Where to start when leading change? Top, Bottom, or Middle of the Organization? (PART ONE)

By Sharon Turnbull – Cycle Director IMPM


This is the first in a two part series examining leading change and where to start the process. I will begin by examining when it makes sense to lead from the top and when it is not appropriate.

I am often asked to help clients to design their organisational change programmes. A common question is ‘Where shall we start? At the top, the bottom, or in the middle of the organisation?

There is no easy answer to this question, and each approach has its own merits depending on the nature and context of the change. These challenges are the questions that you may face in your company.  In the IMPM, the International Masters Program for Managers that I direct, senior executives grapple with these very questions.  By sharing their experiences on how they manage different change scenarios they help each other with possible approaches within their organizations and teams.

In this blog I will take a look at each of these strategies and offer some thoughts on each one. 

In the past, most companies were designed as hierarchical pyramid-shaped organisations in which the responsibility for policy and strategy was clearly found at the top – in the Boardroom.  In such organisations, there was clarity of roles and a clear demarcation between top level decision-makers, middle level supervisors and lower level implementers. Today’s organisations are of course often much flatter, but despite this shift, when it comes to leading change they often act as though they were still steep hierarchies. And when faced with the need to lead change, leaders often feel less comfortable devolving responsibility down into the organisation than they are in times of continuity.

In this blog I will take a look at some of the options for kicking off a change programme, and the advantages and disadvantages of each strategy.

When would it make sense to lead change from the top?

Here are some scenarios when this might make sense.

  1. You are facing an urgent crisis that needs an immediate decision and clear, directive leadership in order to avert catastrophe. There are times when consultation and devolved decision making is much too slow, and when the whole organisation is looking for a clear steer from its leader or leadership team to move it out of danger. When faced with such a precipice, followers in the organisation need clarity of both purpose and action, and will look to its top leaders for this direction.
  2. As a newly appointed leader you may wish to take symbolic action in order to signify a change of direction. At these times a top down change of direction can sometimes be appropriate, especially if you are taking over a situation where there has been either weak leadership, or where there is a general sense of organisational malaise. Organisations that have lost their sense of direction and purpose might sometimes need a greater sense of being led from the top through such symbolic action in order to restore lost confidence. However, even when the situation leads you to decide that it needs an initial top down push toward a clearly articulated change of direction, it will take wise leadership to determine at what point to pull back and devolve decision making once again.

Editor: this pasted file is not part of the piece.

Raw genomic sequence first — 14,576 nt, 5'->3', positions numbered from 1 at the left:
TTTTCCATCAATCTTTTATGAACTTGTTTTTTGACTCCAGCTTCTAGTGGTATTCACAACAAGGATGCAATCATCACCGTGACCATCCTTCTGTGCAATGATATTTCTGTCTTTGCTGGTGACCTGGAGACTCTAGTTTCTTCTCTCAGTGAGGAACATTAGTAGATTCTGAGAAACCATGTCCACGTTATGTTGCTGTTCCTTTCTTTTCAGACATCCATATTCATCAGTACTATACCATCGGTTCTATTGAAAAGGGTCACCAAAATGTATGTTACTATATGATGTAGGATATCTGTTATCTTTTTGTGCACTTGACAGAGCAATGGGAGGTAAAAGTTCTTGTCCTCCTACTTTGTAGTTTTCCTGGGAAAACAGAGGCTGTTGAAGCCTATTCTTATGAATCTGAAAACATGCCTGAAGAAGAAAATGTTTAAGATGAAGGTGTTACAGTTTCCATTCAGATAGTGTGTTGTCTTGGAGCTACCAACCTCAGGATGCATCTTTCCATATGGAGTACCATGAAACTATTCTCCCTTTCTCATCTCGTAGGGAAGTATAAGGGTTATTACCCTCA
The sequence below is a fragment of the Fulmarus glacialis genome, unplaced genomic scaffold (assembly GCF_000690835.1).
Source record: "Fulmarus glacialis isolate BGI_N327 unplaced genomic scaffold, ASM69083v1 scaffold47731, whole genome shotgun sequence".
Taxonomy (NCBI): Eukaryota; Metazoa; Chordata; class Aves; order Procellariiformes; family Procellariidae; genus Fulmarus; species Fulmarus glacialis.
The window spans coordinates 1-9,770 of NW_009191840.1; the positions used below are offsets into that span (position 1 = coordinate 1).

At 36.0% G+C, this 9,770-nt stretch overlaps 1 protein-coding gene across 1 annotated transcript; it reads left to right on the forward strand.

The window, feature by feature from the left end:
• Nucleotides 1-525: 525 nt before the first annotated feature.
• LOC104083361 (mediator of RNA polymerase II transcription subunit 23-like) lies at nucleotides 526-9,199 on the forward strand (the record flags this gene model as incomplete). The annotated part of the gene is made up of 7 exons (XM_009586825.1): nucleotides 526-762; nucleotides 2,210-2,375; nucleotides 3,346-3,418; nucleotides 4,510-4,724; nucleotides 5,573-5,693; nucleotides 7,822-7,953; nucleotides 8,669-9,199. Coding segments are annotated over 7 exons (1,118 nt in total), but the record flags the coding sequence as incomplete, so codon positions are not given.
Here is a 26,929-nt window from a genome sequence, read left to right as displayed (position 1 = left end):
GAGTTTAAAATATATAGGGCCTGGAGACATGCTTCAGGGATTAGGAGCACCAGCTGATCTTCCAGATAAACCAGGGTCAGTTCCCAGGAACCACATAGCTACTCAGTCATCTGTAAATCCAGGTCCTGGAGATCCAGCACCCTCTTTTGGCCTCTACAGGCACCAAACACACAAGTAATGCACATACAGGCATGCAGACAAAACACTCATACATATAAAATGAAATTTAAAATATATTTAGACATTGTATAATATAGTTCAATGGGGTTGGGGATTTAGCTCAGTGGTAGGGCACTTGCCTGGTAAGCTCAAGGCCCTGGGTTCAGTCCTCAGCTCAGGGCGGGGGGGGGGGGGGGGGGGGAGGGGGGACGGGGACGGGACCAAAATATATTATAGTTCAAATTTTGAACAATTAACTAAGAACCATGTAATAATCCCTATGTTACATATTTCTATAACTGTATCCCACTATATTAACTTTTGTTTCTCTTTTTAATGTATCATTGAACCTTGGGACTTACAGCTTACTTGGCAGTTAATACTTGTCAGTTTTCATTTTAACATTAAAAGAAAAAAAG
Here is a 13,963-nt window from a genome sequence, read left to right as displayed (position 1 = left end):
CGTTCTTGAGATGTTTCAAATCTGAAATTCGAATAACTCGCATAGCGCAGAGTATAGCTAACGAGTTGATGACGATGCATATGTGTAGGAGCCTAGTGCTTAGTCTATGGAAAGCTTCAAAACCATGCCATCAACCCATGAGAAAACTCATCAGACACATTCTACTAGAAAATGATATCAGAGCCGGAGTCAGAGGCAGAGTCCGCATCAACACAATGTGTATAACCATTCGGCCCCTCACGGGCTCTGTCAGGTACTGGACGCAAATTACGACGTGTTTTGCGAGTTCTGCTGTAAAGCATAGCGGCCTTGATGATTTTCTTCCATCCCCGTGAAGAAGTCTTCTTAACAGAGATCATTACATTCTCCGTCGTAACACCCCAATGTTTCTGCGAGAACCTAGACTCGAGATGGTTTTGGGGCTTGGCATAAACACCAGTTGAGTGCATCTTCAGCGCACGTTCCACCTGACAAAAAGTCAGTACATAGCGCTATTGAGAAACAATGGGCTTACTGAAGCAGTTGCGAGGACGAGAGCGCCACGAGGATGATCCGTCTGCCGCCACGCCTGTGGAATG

3. If the organisation does not yet have the skills and capabilities required to devolve responsibility for change leadership to lower levels of the organisation the leader might need to go for top down change until such capacity is developed in the organisation. Developing a culture of distributed leadership where leadership is enacted at every level can take time and effort.

When would top down change be inappropriate?

  1. Top down change is not likely to be an appropriate strategy for change in situations that require you to harness the creativity and ideas of your workforce.  If your downward communications are too strong, they may stifle ideas that could otherwise rise up from below.
  2. Top down change may also be inappropriate for organisations that are structurally decentralised. Project, matrix and other complex organisations are often designed to enable multiple agendas, cultures and strategies to flourish under one organisation. Even when a crisis makes it tempting to drive change from the top, the sudden desire to take back control at the top of the organisation, unless very well communicated can cause resistance, discontent and rebellion, and may fail to unify such an organisation.


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